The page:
A coming-together of Arabs and Jews was from the outset an unlikely outcome. If to Israel’s Jewish majority, there is a clear difference between Israeli Arabs and Palestinians — the Palestinians at are war with Israel, while Israel’s Arabs are full citizens of the state — that distinction has never been so clear to the Arabs. After all, during Israel’s 1948 War of Independence, when some 700,000 Arabs were displaced, fled or forced out of Israel, who became a Palestinian refugee and who became an Israeli citizen was often a matter of luck. Some people fled early, and their families now live in refugee camps in Arab countries ruled by despots; their siblings or cousins who did not act so quickly ended up “stuck” in Israel, and are now citizens of a democracy. That creates a profound sense of unease, even guilt, among Israeli Arabs, who are loath to be seen by their Palestinian brothers as disloyal to the cause.
At times, Israeli policy has exacerbated Israeli Arab discomfort. At the conclusion of the war in 1949, Israelis understood that many of the Arabs who remained in the Jewish state were as hostile to the state as were those on the other side of the border. Israel thus placed its Arabs under a military administration, which lasted until 1966. It was Menachem Begin, the founder of Prime Minister Benjamin Netanyahu’s right-leaning Likud party, who argued in the early 1960s (when he was head of the opposition) that a true democracy could not have some citizens under civil rule and other citizens under military rule. Yet as odious as the military administration was, it was not instituted (by Israel’s left-leaning, socialist government) out of thin air. The security concerns in Israel’s early years were real.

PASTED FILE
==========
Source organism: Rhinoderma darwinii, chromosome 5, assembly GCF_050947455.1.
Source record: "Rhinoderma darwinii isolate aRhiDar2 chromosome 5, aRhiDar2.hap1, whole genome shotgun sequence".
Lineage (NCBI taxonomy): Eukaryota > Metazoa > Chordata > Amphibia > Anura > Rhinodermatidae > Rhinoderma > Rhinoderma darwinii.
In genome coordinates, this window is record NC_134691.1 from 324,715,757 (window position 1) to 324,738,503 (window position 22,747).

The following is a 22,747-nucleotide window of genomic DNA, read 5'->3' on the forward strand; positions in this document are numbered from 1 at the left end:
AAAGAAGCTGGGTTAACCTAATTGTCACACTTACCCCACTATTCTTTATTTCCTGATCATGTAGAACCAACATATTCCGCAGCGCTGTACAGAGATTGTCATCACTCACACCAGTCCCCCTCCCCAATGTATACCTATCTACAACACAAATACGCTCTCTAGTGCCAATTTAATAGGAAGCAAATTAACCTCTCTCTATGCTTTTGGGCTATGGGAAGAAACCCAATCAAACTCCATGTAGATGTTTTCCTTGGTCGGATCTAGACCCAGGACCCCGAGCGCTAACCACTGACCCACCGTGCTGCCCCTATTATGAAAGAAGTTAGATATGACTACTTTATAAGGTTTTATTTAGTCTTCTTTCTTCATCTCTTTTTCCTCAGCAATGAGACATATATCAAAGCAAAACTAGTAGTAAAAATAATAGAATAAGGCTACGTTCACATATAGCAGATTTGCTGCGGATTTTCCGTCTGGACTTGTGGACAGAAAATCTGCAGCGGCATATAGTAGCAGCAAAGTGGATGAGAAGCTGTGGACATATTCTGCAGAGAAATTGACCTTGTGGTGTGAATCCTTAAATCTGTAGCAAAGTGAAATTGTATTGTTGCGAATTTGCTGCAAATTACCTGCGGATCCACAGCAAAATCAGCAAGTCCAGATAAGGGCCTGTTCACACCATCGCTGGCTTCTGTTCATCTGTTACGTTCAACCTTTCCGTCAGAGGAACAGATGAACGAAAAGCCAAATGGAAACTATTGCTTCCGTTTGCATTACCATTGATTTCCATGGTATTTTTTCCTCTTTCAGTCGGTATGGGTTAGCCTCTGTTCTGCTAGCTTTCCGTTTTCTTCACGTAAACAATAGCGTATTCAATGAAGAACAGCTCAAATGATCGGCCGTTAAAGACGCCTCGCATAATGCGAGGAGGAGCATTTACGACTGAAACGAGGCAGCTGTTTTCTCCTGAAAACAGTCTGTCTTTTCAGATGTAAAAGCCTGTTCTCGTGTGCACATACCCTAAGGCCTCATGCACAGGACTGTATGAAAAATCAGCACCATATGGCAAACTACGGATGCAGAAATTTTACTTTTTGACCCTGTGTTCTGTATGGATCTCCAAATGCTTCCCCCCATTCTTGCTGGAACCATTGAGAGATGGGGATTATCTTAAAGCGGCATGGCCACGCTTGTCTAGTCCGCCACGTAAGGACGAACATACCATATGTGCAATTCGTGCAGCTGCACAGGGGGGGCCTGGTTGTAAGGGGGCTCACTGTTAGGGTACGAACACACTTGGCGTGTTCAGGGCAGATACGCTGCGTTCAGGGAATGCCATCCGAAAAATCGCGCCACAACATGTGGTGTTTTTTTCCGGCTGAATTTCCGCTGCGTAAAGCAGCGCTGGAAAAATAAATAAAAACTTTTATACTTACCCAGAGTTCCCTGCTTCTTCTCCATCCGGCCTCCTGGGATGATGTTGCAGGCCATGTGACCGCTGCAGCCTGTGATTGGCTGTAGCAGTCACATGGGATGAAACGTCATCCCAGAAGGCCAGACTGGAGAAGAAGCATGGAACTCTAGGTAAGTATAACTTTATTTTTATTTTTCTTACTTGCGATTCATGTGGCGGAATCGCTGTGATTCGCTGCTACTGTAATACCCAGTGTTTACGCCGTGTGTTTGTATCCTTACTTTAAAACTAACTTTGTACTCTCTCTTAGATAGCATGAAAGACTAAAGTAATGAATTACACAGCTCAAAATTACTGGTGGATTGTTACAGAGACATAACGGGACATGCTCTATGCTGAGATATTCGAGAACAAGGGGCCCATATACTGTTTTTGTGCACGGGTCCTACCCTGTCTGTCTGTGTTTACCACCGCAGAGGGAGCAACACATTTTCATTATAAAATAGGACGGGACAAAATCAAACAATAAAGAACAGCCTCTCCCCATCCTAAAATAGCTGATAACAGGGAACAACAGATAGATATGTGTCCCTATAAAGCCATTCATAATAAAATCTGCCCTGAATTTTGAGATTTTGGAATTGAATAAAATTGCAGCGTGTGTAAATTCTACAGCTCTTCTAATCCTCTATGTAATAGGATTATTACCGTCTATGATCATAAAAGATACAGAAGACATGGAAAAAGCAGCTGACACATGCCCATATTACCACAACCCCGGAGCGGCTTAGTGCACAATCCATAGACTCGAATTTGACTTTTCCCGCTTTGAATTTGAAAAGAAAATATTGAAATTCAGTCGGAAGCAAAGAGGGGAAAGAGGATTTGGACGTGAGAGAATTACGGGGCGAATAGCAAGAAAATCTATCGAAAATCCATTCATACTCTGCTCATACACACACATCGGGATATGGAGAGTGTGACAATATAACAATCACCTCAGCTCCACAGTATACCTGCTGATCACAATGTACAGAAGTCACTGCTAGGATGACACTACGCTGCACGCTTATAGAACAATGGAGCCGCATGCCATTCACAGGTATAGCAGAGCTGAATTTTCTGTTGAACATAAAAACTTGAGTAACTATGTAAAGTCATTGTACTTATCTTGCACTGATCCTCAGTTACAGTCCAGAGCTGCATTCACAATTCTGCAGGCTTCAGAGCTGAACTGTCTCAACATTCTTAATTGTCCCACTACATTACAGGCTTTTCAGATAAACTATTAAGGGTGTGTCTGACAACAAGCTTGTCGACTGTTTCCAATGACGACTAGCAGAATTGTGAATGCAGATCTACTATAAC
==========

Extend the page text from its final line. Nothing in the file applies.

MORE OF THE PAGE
As agonizing as their predicament is today, Israel’s Arabs have to decide where they stand. Unlike the Druze, they just played right into the hands of Netanyahu, who has pushed for the nation-state law. The virulent anti-Israel chants of some afforded him an opportunity to note that there was “no better testament to the need” for it.
If Israel’s Arabs assume a position akin to that of the Druze, there are many Israeli Jews eager to embrace them as partners in the building of Israeli society and the strengthening of its democracy. Should they continue to protest alongside enemies sworn on Israel’s destruction, however, the Jewish majority will remain suspicious of them at best, and quite possibly, determined to marginalize them, no matter what the costs to Israel’s democracy. That would be a disaster for all, but especially for the Israeli Arabs with the power to determine their own fate.
This column does not necessarily reflect the opinion of the editorial board or Bloomberg LP and its owners.
Daniel Gordis is senior vice president and Koret distinguished fellow at Shalem College in Jerusalem. Author of 11 books, his latest is "Israel: A Concise History of a Nation Reborn."